Beneatha’s Place Reviews

A reviews round-up for Beneatha’s Place, which has opened at The Young Vic theatre in London.

Beneatha’s Place is a new satire written by the Young Vic’s Artistic Director Kwame Kwei-Armah, about power, politics and race, and inspired by the modern classic A Raisin in the Sun by Lorraine Hansberry.

The play is set in 1959 and the present day, moving from the first wave of independence sweeping across Africa, where Beneatha has left the prejudice of 1950s America for a brighter future with her Nigerian husband in Lagos; and her present day life as a renowned Dean, whose colleagues are questioning the role of African American studies for future generations.

The Beneatha’s Place cast includes Cherrelle Skeete as Beneatha Younger, Zackary Momoh as Joseph Asagai/Wale Oguns, Sebastian Armesto as Daniel Barnes/Prof Mark Bond, Jumoké Fashola as Prof Shirley Jones/Aunty Fola, Tom Godwin as Mr Nelson/Prof Gary Jacobs, and Nia Gwynne as Mrs. Nelson/Dr Harriet Banks.

Written and directed by Kwame Kwei-Armah, the creative team also includes: Designer Debbie Duru; Lighting Designer Mark Henderson;  Sound Designer Tony Gayle;  Voice and Dialect Coach Esi Acquaah-Harrison;  Movement Director Shelley Maxwell;  Casting Director Heather Basten CDG;  Senior Casting Assistant Fran Cattaneo;  Casting Assistant Iman Wilson;  Jerwood Assistant Director Ellis;  Jerwood Trainee Assistant Director Tia-zakura Camilleri;  Company Stage Manager Annette Waldie;  Deputy Stage Manager Aimee Woods;  and Assistant Stage Manager Tayla Hunter.

Beneatha’s Place is running at The Young Vic until 5 August 2023.

Read reviews from the Times, Telegraph, Evening Standard, Guardian and more.

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Beneatha’s Place reviews

The Observer

"Kwame Kwei-Armah’s new satire is all too timely"

"Kwame Kwei-Armah’s new play Beneatha’s Place, which he directs with panache, is inspired by Lorraine Hansberry’s 1959 classic, A Raisin in the Sun."

"Zackary Momoh is hugely sympathetic as the Nigerian academic, Joseph Asagai, in the first half and as the American academic Wale Oguns in the second, but it is Cherrelle Skeete’s Beneatha who steals – and seals – the show with her head held high, her heart full and a tussle between powerlessness and power ongoing."

Kate Kellaway, The Observer
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The Evening Standard

"This bracingly stimulating play has found its moment"

"This work about race and the ownership of history could not feel more timely"

"Following the US Supreme Court’s ruling on affirmative action in universities, Kwame Kwei-Armah’s highly-charged play about race and the ownership of history could scarcely feel more timely. Or be more of a challenging workout for its audience’s presumptions and prejudices, whatever their skin colour."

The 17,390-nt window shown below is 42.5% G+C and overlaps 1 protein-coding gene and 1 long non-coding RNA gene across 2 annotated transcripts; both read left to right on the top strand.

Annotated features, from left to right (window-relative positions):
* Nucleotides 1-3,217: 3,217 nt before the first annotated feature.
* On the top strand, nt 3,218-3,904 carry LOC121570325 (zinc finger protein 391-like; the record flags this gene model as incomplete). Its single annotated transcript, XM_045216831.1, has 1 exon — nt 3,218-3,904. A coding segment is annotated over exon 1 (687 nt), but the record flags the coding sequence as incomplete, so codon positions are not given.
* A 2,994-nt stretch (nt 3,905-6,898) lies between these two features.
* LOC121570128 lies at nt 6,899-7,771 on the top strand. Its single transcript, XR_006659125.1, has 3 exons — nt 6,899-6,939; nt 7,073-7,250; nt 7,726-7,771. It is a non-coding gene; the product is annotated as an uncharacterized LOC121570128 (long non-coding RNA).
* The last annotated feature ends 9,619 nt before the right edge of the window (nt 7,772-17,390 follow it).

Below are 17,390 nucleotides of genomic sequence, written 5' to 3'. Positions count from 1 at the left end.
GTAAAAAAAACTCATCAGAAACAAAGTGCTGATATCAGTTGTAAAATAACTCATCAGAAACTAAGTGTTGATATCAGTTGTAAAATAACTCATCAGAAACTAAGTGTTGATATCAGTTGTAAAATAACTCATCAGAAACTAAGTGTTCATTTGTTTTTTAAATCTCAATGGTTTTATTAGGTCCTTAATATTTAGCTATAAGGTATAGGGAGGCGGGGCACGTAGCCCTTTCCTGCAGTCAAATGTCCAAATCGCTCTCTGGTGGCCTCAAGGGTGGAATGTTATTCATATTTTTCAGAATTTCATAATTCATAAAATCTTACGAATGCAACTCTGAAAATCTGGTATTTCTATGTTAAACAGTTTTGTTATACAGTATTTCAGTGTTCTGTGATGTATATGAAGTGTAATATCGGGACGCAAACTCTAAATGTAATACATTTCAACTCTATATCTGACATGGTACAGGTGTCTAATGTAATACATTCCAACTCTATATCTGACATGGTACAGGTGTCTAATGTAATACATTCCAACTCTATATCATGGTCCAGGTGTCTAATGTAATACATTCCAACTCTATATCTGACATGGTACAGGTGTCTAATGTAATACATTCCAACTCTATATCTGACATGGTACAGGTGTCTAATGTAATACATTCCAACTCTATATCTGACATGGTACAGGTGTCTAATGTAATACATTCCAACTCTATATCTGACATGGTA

"The first half is all narrative, the second all argument. This can feel weird and unbalanced but the two parts are finely wrought reflections of each other. The script teems with knotty ideas about the erasure of black history by colonialists, the way white people moved through guilt to a perception of their own victimhood, and the notion that younger black people are exhausted by talk of race. It’s often exciting – the first act plays like a political thriller – and very funny."

"This British premiere... features some superb acting. Not least from Skeete who plausibly ages 60 years through minor adjustments in her gait and her sublime hauteur. Newcomer Zackary Momoh is astonishingly, naturally watchable"

Nick Curtis, The Evening Standard
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The Guardian

"The future of Black America and the shadows of colonialism"

"Kwame Kwei-Armah’s play takes a character from Lorraine Hansberry’s A Raisin in the Sun on a journey to Africa"

"If Hansberry’s play is about ownership – whether Black Americans have a stake in the American dream – then Kwei-Armah’s concerns legacy: the persistent effects of colonialism and how Black thinkers can shape the future."

"Skeete, always a class act, is needle-sharp as Beneatha. Everyone else plays dual roles: notable are Zackary Momoh as Joseph, Beneatha’s idealist husband, Jumoké Fashola’s scathing auntie and Sebastian Armesto’s grandstanding academic"

"Always engaging, the play never quite ignites. Kwei-Armah’s dialogue often lands squarely on the nose, and the fervid culture wars rhetoric remains thin. The playwright’s own production can feel staid, lining up academics across the stage."

David Jays, The Guardian
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The Times

"A culture-war skirmish with a tremendous heroine"

"... although Kwei-Armah gets fine performances from his cast, you wonder whether another director might have grasped better how this story’s deluge of ideas and information can get confusing."

"Line by line, these debates amid Debbie Duru’s beige-walled house set can be sharp and amusing. But unlike in Norris’s play, there is no tension: Kwei-Armah has just plonked together an articulate if sometimes confused group to argue among themselves. Still, Cherrelle Skeete is tremendous throughout as Beneatha, a compelling mix of the impassioned, the vulnerable and the resolute."